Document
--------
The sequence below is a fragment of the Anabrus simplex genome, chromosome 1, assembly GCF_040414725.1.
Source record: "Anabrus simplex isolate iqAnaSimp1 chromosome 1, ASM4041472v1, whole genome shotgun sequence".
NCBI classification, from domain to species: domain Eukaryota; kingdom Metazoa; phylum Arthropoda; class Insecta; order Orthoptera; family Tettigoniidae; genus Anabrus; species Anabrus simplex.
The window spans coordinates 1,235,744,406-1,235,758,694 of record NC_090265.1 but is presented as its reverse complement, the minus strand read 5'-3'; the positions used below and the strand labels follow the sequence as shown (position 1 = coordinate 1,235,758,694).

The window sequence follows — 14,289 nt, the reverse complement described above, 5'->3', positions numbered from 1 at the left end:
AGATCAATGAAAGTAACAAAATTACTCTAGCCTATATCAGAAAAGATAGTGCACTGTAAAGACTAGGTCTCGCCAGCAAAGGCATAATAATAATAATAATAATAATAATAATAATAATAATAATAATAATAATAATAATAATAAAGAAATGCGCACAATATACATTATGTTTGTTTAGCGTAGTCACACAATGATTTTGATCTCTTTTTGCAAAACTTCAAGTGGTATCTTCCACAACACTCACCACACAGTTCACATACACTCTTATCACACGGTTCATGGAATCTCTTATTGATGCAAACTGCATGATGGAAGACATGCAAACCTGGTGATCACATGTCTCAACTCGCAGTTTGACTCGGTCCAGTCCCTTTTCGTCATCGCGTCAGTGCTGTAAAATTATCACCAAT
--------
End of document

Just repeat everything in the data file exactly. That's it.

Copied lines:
The sequence below is a fragment of the Anabrus simplex genome, chromosome 1, assembly GCF_040414725.1.
Source record: "Anabrus simplex isolate iqAnaSimp1 chromosome 1, ASM4041472v1, whole genome shotgun sequence".
NCBI classification, from domain to species: domain Eukaryota; kingdom Metazoa; phylum Arthropoda; class Insecta; order Orthoptera; family Tettigoniidae; genus Anabrus; species Anabrus simplex.
The window spans coordinates 1,235,744,406-1,235,758,694 of record NC_090265.1 but is presented as its reverse complement, the minus strand read 5'-3'; the positions used below and the strand labels follow the sequence as shown (position 1 = coordinate 1,235,758,694).

The window sequence follows — 14,289 nt, the reverse complement described above, 5'->3', positions numbered from 1 at the left end:
AGATCAATGAAAGTAACAAAATTACTCTAGCCTATATCAGAAAAGATAGTGCACTGTAAAGACTAGGTCTCGCCAGCAAAGGCATAATAATAATAATAATAATAATAATAATAATAATAATAATAATAATAATAATAATAATAAAGAAATGCGCACAATATACATTATGTTTGTTTAGCGTAGTCACACAATGATTTTGATCTCTTTTTGCAAAACTTCAAGTGGTATCTTCCACAACACTCACCACACAGTTCACATACACTCTTATCACACGGTTCATGGAATCTCTTATTGATGCAAACTGCATGATGGAAGACATGCAAACCTGGTGATCACATGTCTCAACTCGCAGTTTGACTCGGTCCAGTCCCTTTTCGTCATCGCGTCAGTGCTGTAAAATTATCACCAAT